What constitutes incompetency?

1 answer | Last updated: Sep 16, 2016
A fellow caregiver asked...

My mother is physically able to to care for herself on a day to day basis. She can fix meals and still drives, but makes decisions that put herself in danger. My youngest brother is a drug addict & alcholic and has served prison time for DUI. He has had at least three automobile accidents in which the vehicles were totalled, but luckily no one else was hurt. Even though he is on probation, he continues to drink and my mother denies that he is intoxicated. He becomes violent and has regular blackouts. He has made obscene phone calles to other members of the family and we have had to cancel credit cards & cell phone contracts because he makes phone calls to porn sites and charges them to my Mom's credit card. He needs serious help or to be in jail, but my Mom denies that he is responsible and bails him out. I have POA and pay her bills because he lives with her and we are trying to keep information away from him. However, I live 330 miles away and it is difficult to keeps tabs on the situation, especially because Mom lies to protect him. The ideal solution is to get him out of her house, but he does not have a job and she does not want him on the streets. Is it possible to have her declared incompetent even though she can care for herself?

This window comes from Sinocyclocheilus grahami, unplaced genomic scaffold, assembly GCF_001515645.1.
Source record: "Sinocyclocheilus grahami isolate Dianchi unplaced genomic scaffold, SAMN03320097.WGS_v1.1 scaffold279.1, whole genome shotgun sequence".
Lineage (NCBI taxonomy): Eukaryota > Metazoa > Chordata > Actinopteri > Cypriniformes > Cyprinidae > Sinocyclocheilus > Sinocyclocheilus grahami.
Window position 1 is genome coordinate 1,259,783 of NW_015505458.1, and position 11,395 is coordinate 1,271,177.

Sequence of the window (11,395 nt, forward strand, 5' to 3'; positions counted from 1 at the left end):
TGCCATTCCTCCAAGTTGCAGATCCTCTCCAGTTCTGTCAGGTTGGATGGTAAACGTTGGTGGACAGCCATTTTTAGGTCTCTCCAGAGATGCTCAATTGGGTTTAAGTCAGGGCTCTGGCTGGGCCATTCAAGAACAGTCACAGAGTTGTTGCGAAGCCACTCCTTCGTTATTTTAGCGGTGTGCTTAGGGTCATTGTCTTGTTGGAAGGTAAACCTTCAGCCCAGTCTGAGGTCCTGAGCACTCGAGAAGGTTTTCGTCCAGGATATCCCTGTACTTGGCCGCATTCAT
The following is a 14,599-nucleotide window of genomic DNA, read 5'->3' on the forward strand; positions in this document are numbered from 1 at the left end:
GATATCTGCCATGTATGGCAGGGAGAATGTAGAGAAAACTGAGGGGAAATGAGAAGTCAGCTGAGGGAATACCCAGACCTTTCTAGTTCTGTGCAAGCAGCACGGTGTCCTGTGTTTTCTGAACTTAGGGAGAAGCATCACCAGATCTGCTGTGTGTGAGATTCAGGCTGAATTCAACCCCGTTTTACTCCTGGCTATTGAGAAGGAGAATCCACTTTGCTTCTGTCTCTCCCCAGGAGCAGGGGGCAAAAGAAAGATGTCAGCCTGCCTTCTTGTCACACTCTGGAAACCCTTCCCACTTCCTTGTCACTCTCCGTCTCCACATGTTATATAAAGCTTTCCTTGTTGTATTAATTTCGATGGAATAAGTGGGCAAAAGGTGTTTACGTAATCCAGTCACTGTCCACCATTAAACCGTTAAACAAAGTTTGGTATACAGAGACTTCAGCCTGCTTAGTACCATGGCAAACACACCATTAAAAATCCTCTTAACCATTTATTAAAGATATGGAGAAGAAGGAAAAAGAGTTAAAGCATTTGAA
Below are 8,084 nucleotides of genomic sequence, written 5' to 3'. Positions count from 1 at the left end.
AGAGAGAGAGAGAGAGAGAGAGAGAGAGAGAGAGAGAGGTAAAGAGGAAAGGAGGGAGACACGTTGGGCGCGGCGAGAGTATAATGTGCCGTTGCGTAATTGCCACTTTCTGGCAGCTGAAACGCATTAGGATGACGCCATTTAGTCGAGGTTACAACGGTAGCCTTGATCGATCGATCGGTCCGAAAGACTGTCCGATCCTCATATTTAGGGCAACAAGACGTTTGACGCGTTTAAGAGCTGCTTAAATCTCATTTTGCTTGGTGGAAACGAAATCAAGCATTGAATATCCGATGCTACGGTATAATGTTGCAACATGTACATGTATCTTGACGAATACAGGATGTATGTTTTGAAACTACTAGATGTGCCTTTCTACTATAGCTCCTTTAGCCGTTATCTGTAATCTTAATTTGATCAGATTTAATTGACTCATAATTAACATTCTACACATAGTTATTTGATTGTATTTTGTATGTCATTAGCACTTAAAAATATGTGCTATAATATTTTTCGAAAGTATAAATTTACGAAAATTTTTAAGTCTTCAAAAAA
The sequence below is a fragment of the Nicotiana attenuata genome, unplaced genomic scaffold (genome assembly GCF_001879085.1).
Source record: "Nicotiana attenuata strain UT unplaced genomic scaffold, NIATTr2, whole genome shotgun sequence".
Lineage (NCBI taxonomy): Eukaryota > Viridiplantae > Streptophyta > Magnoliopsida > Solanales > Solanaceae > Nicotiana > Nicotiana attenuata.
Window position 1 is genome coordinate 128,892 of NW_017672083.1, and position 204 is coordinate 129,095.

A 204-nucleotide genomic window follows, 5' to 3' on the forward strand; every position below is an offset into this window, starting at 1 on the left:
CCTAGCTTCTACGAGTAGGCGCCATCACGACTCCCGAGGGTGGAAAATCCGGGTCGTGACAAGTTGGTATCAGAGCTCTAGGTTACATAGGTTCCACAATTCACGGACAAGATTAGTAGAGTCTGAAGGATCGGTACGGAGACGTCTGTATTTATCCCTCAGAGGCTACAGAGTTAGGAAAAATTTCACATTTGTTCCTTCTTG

Expert Answers

You want to know what "incompetency" is? As far as I know, there is no single, clear-cut, legal definition. "Incompetency" is generally considered to be a question of fact.

The fact that your mom makes decisions that put herself in danger does not, to me, seem to mean that she is incompetent. If she were placing herself is serious physical danger, that could be considered incompetency. But from what you've told me, your mother's decisions involve denial about her youngest son, and bailing him out. That can be foolish or reckless, but that alone does not establish incompetence. If making foolish or reckless decisions established incompetency, millions of American would be incompetent.

If you could prove that your brother's behavior was jeopardizing your mother's finances, risking putting her at risk of grave money problems, that might be grounds to establish incompetence.

You do have a serious and difficult problem. I agree that the ideal situation would be to get your brother out of the house. Unfortunately, your mother's refusal to see the reality you see about your brother means that this ideal situation is unlikely to happen.

Have you thought of talking to your brother's probation officer? Is your brother's drinking a violation of his probation? If so, would you want your brother to be sent back to jail? How would your mother respond to that?

I wish I could give you a more helpful answer.